I’m not sure what to say. I went to a WOC [women of color] conference for young feminists at Bennett College, a hbcu for women, today in Greensboro. The first session I attended was a small-group discussion on heteronormative society [expecting everyone to be straight/heterosexual] in the South, queer woc, and racism in the queer community/homophobia in the poc [people of color] community. The second session was one around feminism and how woc fit into it. I’m still processing the whole day. It definitely was a lot of the things I’ve been looking for.
It really got me thinking about community— how come we don’t have that kind of space in the disability community? How come our major annual conferences are tied to a “field” where we have to talk about best practices, new programs, or policy instead of building community? If we see ourselves more than “consumers” and “providers,” where are we giving ourselves the opportunity to talk about who we are? We do this in small groups, but will there ever be an allotted time for the community to gather and talk about this on a large, movement-shaking level?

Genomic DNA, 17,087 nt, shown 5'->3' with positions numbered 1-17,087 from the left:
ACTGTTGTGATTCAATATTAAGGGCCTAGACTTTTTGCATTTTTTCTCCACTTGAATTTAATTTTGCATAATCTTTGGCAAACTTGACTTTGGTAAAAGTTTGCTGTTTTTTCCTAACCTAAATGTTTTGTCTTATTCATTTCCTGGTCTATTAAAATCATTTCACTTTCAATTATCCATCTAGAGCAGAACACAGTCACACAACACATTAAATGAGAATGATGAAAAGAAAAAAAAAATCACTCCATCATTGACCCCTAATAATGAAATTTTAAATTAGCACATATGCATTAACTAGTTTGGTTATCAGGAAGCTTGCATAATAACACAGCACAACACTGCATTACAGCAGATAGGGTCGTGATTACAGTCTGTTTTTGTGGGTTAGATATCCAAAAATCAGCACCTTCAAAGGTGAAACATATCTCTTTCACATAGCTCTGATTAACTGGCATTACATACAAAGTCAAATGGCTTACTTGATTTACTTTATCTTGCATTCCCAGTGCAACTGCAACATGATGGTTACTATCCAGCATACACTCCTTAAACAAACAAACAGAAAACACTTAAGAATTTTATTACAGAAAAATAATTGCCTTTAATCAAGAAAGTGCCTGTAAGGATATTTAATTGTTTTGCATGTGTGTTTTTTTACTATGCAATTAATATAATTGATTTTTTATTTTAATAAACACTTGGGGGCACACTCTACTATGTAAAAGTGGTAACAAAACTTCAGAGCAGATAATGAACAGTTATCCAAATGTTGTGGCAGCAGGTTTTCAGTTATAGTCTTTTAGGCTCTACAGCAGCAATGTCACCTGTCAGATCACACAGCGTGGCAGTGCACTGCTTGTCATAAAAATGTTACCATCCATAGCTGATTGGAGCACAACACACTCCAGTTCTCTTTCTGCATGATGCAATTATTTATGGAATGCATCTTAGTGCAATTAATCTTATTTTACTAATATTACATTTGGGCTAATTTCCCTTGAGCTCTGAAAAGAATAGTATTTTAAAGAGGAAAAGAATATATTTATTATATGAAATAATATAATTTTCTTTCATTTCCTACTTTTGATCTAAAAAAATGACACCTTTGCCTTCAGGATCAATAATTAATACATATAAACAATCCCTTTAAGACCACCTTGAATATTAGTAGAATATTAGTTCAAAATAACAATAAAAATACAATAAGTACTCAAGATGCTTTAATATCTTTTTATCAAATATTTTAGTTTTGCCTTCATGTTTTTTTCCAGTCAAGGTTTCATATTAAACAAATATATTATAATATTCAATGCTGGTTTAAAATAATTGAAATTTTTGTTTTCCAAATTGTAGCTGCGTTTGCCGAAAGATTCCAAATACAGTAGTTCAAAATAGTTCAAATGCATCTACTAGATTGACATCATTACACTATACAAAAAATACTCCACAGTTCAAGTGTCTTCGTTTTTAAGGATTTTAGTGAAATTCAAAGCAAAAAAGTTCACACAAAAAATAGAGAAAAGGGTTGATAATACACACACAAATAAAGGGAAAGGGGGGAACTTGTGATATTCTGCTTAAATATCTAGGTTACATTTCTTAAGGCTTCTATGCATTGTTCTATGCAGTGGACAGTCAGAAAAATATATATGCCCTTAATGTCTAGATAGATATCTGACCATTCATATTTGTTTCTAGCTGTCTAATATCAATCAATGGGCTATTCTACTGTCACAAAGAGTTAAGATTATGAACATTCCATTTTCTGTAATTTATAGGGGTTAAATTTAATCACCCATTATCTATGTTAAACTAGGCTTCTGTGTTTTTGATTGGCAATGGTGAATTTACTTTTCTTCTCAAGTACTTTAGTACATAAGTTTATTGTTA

And as sidenote— the selected conference area was so inaccessible that they had to move all the meeting rooms so that another disabled friend and I could attend the workshops (I’m glad she came—two powerchairs have much more of a presence than one). Normally inaccessibility is very frusterating (after all, if the school is receiving federal funds, they were supposed to be accessible since uhh, 1973?) but this time it was different. Once we were accommodated, it seemed like one of the first times where there weren’t any real attitudinal barriers. It was a safe space and disability was even brought up many times (and not by me!). Removing structural barriers are important (how can you be a part of the dialogue if you can’t get in the building?) but attitudinal barriers are just as important, if not more. In many ways, it’s much easier to remove architectural barriers. So kudos to my fellow feminists : )